Friday, March 27, 2009

The Big Hen House in the Sky

We have an entire deep freeze full of chicken! Josh did take some pictures and videos, but he told the guys he wouldn't post them. If you are interested in seeing what the process was like, drop me an email, or leave your email in the comment section and I'd be happy to share. Looking through them, I haven't seen anything I didn't expect. Like I told Josh, I'm sure the full, "smell-o-vision" experience is quite a bit different to experience, but it's what I thought was going to happen.

Some lessons learned:
* These birds SMELL. In the future, I'd like to stick to 20-30 at a time and even then, I'm glad I only had them around 2 weeks instead of 8. I do think the smell was a little worse when we first got them though, so perhaps having access to grass and getting non-medicated feed helps in that regard.

* We should have (and would have, if we'd had time) prepared better for inclement weather. If you have several acres and the chickens are living in a "chicken tractor" that moves to new grass every day, it may not be as big an issue. In our set up, we were able to get the chickens where they weren't getting rained on, but the storms this week were so bad that the ground was soaked and there was standing water on all of our property. Our egg laying hens have a raised, enclosed coop to escape too and they did fine. The meat birds had no where to get off the ground (and honestly, I haven't seen many designs that include that for meat birds--I usually see low to the ground squares that are mainly predator protection). By the time Josh loaded them up this afternoon, their feathers were wet and I'm quite certain they wouldn't have easily made it through the 38 degree night. On a piece of acreage, cultivating good pasture that drains well probably eliminates this problem.

* We need sharper knives. I never buy whole chickens and had never actually butchered one before. I don't have the appropriate knives to do a good job and I wasn't perfect, but I got very usable leg quarters, boneless/skinless breasts, wings, and back and breastbone to make stock.

* We were prepared for this, because we had one empty deep freeze at the house, but just as an FYI, 39 chickens take up a lot of space in the freezer!

* Also just FYI, we had read the birds would eat about half a pound of feed per bird per day. We went through 50 pounds every 2.5 days (for all 41, we lost those 2 within the last few days), which is right in line with that estimate.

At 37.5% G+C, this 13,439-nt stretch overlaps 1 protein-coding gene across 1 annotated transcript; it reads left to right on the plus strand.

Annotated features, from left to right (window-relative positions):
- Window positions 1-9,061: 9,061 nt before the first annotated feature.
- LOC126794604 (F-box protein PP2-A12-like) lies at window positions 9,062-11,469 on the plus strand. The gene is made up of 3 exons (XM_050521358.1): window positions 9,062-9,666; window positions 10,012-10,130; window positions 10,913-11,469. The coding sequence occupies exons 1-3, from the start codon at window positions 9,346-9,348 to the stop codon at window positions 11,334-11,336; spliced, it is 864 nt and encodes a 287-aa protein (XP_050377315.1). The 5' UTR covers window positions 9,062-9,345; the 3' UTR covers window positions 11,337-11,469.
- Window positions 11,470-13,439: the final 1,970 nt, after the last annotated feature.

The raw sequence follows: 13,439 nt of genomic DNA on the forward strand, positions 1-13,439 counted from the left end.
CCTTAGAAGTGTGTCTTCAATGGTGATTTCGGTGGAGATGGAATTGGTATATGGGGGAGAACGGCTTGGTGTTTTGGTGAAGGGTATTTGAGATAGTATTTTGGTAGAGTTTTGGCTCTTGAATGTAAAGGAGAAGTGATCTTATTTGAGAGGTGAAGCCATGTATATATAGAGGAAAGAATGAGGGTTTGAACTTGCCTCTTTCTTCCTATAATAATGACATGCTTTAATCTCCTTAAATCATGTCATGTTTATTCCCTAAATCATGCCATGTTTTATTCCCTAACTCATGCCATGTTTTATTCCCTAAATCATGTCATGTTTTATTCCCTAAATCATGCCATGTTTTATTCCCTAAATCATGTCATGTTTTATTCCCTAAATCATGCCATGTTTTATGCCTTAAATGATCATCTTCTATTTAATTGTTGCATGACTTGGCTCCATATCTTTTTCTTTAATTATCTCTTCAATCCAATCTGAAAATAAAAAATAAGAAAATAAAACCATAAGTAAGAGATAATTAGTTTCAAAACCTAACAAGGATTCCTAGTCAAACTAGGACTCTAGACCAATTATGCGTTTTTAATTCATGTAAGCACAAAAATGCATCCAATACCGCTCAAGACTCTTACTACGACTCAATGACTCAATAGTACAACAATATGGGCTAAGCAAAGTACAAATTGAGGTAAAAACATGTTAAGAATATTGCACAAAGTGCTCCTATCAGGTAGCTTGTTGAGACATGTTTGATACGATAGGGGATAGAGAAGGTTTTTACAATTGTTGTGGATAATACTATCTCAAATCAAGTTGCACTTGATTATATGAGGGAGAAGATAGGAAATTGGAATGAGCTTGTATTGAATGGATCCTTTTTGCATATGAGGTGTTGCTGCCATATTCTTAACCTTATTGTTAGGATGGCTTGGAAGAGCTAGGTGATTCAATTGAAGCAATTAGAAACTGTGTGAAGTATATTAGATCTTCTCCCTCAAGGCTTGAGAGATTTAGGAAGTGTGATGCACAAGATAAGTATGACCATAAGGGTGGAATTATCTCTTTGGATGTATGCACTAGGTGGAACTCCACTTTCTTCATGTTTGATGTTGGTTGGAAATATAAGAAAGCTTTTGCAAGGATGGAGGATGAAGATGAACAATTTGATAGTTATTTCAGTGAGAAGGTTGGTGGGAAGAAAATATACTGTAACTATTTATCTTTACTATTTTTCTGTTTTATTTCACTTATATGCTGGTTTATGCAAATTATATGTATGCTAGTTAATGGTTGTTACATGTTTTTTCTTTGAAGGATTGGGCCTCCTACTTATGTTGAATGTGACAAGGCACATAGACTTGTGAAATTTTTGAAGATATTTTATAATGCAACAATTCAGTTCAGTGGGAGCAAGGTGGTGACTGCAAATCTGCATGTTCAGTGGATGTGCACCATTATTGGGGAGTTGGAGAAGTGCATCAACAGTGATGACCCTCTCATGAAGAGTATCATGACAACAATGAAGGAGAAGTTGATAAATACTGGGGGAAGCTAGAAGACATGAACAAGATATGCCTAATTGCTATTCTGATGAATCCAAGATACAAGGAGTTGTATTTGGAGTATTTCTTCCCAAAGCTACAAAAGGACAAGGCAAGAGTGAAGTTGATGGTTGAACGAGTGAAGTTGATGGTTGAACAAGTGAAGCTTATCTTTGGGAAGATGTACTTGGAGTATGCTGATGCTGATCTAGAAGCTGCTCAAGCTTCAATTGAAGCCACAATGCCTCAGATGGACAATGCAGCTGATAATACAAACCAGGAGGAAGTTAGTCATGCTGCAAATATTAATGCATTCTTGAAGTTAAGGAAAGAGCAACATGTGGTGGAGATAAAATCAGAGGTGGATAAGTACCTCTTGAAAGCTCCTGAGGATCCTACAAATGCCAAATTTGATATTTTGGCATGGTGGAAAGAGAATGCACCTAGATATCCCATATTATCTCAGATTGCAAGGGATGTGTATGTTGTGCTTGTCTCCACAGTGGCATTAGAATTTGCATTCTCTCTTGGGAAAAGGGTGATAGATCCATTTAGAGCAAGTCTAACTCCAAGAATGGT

* And one more FYI, their water had to be refilled twice a day with temps in the high 70's.

* We've always read you slit the veins in the neck in order to drain out the most blood and nearly instantaneously cut off blood supply to the brain (putting the chicken out of its misery). Apparently, the other benefit is easier plucking. The guy doing the killing says if you snap their neck, the little muscles in the skin tense and "hold on" to the feather tighter.

* Speaking of plucking, if we ever decide to do chickens on our own, especially in larger numbers, we really need to build a whiz bang plucker

Final figures:
39 chickens (started with 41)
180 total pounds (dressed weight, whole birds, no livers, etc...)
4.66 pounds--average weight per bird
$274.25 total spent (this includes: non medicated feed, a few small supplies for the coop, 40 pound feeder, 5 gallon waterer, $2.75/bird processing)
$85 income--sold 8 chickens to friends at $2/pound
$189.25 net cost, $1.38/pound for the chicken we kept (and, okay, it's not all organic and everything, but it's more free range than "free range" chicken in the store, on non-medicated feed and not factory slaughtered)

If we were already set up with supplies and just needed to buy feed and pay for processing, we could do the exact same thing next year (raise 40, sell 8), get the same poundage, and our price would be $0.73/pound

All in all, I think we did an okay job. There are definitely improvements to be made, as is the case with anything in life.

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